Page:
I did Kathak for almost ten years when I was growing up. I had to drop it because studies kept me busy. And now I’m back at it again. I’m soon going to do a crash course in LA to learn lyrical jazz which is a perfect mix of both lyrics and movement. Dance is something that I love and I think more filmmakers should explore that with me. They always ask me questions like, “Kya aap karoge? Aapka mann hai?”

What makes them think like that?

Well! They just assume that I might not like the concept of dancing.

Kaustav said that Cabaret is not just about song and dance, it is much more than that. Would you add to it?

If there was no content in it, I wouldn’t have said yes. It is the story of a girl who is running away from oppression. That is primarily how I would like to describe it. And it is an oppression that is common to all Indian women. When we are young, we are told that we should get good marks, then get married on time to a certain man, have kids etc.


The film chronicles the relationship between a small town girl making it big in the glamour industry and a fallen journalist. Is this character and her journey too dark?

I couldn’t relate to it because I’m not into oppression. But as a woman, I could identify with why things like that could bother anybody. Having said that, when you see the film, she is still a very empowered woman. She is dancing to get away from and overcome something. The dance is to express herself. She didn’t leave her house or small town thinking that she wants to be a dancer. It is not a tale of a girl who wants to be a great dancer or a big star.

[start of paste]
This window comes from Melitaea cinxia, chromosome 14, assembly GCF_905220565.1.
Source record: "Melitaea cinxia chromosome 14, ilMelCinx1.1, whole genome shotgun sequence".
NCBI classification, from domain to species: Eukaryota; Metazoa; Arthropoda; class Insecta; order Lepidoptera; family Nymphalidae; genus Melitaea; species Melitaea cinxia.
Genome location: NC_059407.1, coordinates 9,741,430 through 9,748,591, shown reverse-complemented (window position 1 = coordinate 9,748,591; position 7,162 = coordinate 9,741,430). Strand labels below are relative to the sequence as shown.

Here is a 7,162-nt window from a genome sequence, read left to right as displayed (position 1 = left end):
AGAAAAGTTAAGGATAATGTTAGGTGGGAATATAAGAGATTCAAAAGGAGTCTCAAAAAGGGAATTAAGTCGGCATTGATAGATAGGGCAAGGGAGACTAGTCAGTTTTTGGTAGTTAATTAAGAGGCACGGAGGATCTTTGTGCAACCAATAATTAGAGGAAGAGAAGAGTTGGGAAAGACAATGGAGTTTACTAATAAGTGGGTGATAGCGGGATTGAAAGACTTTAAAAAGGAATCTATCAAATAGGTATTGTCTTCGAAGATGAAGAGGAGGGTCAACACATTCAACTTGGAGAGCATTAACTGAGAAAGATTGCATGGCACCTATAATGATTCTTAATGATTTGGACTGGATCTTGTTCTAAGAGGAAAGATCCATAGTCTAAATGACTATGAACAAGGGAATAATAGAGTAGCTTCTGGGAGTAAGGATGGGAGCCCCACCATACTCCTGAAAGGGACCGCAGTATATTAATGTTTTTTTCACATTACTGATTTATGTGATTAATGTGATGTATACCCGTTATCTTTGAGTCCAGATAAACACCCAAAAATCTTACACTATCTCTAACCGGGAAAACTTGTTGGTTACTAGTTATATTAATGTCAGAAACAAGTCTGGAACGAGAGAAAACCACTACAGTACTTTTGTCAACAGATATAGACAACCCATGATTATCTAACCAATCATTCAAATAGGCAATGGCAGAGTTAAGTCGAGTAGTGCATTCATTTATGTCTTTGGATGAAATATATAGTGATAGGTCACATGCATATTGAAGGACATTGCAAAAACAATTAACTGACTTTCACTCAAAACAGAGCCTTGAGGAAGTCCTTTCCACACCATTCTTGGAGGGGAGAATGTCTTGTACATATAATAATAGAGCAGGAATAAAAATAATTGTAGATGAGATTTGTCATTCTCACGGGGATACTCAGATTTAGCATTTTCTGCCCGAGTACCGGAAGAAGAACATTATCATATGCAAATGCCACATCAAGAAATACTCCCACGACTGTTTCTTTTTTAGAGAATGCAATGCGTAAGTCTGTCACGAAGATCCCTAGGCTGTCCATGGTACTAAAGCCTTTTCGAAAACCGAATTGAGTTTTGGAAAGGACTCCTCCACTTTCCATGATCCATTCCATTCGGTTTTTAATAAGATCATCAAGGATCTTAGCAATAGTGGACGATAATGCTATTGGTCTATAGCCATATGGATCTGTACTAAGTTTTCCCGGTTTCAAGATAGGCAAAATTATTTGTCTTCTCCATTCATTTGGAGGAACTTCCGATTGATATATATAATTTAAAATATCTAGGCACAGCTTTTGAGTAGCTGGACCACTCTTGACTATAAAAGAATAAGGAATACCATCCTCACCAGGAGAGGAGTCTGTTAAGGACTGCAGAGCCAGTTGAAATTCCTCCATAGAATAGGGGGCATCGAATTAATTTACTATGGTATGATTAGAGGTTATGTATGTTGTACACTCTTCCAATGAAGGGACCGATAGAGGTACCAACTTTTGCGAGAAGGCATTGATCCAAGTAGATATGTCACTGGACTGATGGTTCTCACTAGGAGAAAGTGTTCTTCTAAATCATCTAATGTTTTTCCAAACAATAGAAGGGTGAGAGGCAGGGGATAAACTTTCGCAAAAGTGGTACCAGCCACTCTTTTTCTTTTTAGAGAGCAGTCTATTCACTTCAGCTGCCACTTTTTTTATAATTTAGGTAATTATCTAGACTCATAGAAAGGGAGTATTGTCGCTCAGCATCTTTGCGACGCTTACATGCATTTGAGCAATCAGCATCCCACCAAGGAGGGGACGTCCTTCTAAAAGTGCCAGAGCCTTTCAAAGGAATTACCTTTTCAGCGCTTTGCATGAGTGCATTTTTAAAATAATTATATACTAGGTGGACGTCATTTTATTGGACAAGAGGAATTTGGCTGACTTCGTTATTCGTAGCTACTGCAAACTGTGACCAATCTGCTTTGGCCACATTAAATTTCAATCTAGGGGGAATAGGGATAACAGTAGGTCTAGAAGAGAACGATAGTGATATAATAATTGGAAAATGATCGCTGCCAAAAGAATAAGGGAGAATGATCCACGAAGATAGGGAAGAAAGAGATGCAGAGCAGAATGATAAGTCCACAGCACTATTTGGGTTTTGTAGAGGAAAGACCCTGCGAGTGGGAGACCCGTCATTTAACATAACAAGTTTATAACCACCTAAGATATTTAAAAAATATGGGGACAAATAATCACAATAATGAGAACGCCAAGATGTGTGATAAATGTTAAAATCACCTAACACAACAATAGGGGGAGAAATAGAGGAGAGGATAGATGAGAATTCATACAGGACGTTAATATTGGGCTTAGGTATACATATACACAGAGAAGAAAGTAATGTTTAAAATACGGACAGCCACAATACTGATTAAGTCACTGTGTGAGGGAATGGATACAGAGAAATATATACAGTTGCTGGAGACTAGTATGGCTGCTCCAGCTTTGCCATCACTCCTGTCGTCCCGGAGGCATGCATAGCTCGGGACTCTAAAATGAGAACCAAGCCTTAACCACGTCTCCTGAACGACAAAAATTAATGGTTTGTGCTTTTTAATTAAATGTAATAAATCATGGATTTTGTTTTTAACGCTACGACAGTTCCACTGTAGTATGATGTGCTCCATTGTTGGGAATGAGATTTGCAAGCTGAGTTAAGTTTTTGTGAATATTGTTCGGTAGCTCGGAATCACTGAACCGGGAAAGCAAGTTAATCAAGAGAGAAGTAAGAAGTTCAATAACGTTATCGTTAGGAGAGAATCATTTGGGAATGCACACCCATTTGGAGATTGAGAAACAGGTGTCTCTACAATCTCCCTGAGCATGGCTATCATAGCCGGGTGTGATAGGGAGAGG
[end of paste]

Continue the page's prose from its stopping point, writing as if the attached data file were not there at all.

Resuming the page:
In a still from Cabaret

In a still from Cabaret

Pooja Bhatt has been appreciating your work a lot. Tell us about your association with her?

It is an interesting bond because she has been an actor too. And she is also a director and producer. She understands what is going on in your head. And is able to guide you properly.

Did she tell you what made her choose you for this role?

Yes, she did. She said that I could have taken a dancer who could act or an actor who could dance. She preferred the latter.

You have also turned producer for the upcoming short Punjabi film Khoon Aali Chithi based on terrorism in the 1980s and 1990s due to the Khalistan movement in Punjab. Tell us more about your contribution to the project?  

I was born in Punjab. Having had some kind of personal experience with respect to the trouble which was there during that time, it makes this film very close to my heart. Rupinder (Singh, director) is a friend of mine. He made this very nice film and asked if I wanted to see it. The film is now complete. And we are doing preparations to send it to various festivals. It is something new for me because I haven’t done this earlier. I want to send it to as many festivals as I can. And then I would want to hold screenings for my friends from within the industry. I just want to make it accessible to everybody by perhaps putting it out on YouTube as well. People don’t make short films to make money. I want everyone to watch it. So that is my intention.

Hailing from Punjab, would you want to do a Punjabi film?

I would love to but it depends on what kind of a script I get. But I have been getting a lot of Punjabi film offers.


You’ve also directed a documentary of inspiring stories of women survivors who have been saved from human trafficking. What was the idea behind the documentary?

I have just shot it and am yet to edit it. We are doing it for a very specific purpose which is something that I would want to reveal later.

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Richa Chadha